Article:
New Indonesian President Joko “Jokowi” Widodo to Focus on Human Rights
U.S. Ambassador Scot Marciel met with Joko Widodo, Governor of Jakarta and Indonesian President-elect, in 2013.
With The Presidency Secured, Joko “Jokowi” Widodo Must Now Address Human Rights
The recent election of Joko Widodo -called “Jokowi” by his followers – came after a hard-fought campaign that was built on the promise of improving the living situations for all Indonesians. With his confirmation now two weeks old, most feel that it is time for Widodo to mobilize the new government and begin tackling the issues that the people have trusted him to solve. He could turn in any direction and find a human rights problem to confront within Indonesia, but it would appear that the new president is still evaluating the state of his nation before making any decisions.
What This Election Means For Indonesia
This election shows the continual progress that Indonesia has made since developing into a democracy in 1998. Since Turkey, a nation that similarly recently transitioned to democracy, has begun the slow descent back into an authoritarian government, Indonesia is now the largest, predominantly Muslim nation and third largest democracy. Widodo’s election represents a new era of leadership that is free of the nepotism that has ruled Indonesian politics in the past, but whether it is a step forward or backward is up to him.
Justice For The Past
One of the biggest controversies that helped Widodo win his presidency was the fact that his opponents were believed to have taken part in several massacres and kidnappings, which were easy for Widodo to condemn. He has promised to bring criminals to justice in order to combat the lethargy in the criminal justice system.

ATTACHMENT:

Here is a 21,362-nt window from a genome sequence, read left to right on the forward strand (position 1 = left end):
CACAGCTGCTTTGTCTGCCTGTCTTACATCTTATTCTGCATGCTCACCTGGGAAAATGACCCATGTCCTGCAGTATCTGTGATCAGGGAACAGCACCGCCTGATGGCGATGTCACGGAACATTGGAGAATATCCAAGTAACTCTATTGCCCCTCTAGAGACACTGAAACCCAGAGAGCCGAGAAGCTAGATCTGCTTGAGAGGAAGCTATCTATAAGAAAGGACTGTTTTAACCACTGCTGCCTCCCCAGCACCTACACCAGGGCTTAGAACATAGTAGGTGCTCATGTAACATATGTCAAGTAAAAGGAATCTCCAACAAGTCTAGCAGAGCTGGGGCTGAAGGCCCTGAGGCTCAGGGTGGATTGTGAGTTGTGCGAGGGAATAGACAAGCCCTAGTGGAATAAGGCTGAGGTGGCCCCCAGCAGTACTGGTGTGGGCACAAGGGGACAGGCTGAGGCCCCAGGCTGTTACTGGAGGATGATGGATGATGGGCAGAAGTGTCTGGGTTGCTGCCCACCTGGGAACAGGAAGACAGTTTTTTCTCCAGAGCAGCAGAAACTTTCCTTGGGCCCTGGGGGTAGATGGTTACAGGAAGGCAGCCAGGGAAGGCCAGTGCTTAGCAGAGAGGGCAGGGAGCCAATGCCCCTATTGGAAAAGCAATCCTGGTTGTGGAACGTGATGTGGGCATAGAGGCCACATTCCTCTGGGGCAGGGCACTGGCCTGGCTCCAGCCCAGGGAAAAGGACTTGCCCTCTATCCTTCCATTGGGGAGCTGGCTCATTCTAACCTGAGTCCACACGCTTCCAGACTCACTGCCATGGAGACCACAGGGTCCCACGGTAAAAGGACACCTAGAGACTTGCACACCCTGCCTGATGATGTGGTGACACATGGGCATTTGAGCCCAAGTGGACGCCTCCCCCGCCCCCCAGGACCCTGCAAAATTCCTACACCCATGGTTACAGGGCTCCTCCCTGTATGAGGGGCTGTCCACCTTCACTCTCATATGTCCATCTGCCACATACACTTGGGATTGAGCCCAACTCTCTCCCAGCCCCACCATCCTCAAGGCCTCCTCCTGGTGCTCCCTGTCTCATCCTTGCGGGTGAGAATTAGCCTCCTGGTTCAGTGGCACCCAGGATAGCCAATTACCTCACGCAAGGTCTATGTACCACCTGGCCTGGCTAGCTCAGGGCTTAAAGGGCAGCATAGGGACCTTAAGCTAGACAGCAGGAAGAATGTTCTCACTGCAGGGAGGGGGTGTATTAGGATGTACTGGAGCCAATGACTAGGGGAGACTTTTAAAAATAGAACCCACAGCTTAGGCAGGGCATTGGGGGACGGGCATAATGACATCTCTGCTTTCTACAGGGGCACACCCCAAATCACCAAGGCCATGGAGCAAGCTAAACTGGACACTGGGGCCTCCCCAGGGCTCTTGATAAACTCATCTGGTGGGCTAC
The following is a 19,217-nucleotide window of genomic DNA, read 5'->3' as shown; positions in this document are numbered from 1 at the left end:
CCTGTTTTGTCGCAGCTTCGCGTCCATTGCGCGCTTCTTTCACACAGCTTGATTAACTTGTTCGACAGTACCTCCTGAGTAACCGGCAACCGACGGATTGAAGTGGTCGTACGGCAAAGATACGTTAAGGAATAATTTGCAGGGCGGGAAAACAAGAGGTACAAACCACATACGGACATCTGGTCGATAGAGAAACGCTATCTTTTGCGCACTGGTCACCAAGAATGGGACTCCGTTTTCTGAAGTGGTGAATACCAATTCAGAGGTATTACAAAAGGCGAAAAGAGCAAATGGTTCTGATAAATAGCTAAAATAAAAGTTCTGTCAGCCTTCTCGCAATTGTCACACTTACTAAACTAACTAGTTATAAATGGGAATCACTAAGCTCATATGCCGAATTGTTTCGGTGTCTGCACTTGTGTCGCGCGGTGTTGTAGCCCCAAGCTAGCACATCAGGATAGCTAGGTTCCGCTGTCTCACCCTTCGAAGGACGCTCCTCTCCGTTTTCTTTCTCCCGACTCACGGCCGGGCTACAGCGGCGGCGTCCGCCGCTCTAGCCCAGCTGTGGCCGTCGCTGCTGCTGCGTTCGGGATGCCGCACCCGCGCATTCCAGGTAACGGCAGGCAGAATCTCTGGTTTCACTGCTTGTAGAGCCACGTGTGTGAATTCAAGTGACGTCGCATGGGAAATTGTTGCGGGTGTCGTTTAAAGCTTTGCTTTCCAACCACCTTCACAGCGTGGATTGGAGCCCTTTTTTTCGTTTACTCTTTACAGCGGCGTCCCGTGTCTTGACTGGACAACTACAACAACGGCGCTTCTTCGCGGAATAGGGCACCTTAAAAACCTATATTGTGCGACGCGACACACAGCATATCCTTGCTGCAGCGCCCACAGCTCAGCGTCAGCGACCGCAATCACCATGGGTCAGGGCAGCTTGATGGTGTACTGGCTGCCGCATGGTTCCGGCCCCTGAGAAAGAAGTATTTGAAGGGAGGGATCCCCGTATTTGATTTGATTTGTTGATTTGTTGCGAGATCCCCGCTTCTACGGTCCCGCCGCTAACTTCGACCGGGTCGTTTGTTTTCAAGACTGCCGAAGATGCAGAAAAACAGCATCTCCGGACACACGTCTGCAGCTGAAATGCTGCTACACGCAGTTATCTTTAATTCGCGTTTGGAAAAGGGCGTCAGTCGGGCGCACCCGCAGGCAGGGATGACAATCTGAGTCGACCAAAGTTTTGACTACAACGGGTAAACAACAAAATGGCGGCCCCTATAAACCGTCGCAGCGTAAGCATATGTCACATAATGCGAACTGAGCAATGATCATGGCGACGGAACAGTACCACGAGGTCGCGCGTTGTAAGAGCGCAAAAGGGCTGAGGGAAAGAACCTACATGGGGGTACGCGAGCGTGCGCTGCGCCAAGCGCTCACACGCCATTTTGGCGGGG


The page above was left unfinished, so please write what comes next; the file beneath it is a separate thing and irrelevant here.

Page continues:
Another necessary move that Widodo must make if he is to gain the respect of human rights organizations is to repeal all laws that are in place to restrict and discriminate against religious minorities. This has been one of the largest issues in the nation for some time, as these laws have been used to justify various crimes and harassment against individuals who are not a part of the Sunni majority. While it may be difficult to sway individuals who have enjoyed certain degrees of preferential treatment under former regimes, Widodo can be the president who reminds them of their nation’s motto: “Unity in Diversity.”
Hope For The Future
Given his humble beginnings and passion on the campaign trail, it would seem that this new president has all of the necessary ingredients to have a successful stay in office. While he can take his time to examine the needs of the country, it is better for Widodo if he makes a decisive first step in defining his presidency, rather than wait on the pleas of his constituents as his predecessors have done.